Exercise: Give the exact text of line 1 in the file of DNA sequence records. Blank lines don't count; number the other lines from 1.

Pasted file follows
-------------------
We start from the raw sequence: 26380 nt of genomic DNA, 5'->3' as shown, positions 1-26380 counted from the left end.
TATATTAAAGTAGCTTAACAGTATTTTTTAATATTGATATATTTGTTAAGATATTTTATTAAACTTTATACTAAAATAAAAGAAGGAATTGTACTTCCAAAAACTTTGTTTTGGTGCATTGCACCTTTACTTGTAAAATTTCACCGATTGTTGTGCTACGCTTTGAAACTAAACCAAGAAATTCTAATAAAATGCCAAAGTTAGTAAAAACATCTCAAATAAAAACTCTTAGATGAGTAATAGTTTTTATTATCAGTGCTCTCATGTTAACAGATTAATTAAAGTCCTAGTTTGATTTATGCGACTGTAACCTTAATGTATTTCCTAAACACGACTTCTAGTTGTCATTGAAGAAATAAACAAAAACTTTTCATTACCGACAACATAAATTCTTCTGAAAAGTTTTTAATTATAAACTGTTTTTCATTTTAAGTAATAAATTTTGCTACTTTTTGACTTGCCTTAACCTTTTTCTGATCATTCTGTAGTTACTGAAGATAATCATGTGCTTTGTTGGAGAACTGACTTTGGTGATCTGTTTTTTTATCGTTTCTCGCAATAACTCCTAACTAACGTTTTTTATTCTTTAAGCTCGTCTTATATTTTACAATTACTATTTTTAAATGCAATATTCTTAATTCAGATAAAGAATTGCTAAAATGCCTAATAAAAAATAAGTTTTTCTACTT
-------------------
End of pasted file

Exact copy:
We start from the raw sequence: 26380 nt of genomic DNA, 5'->3' as shown, positions 1-26380 counted from the left end.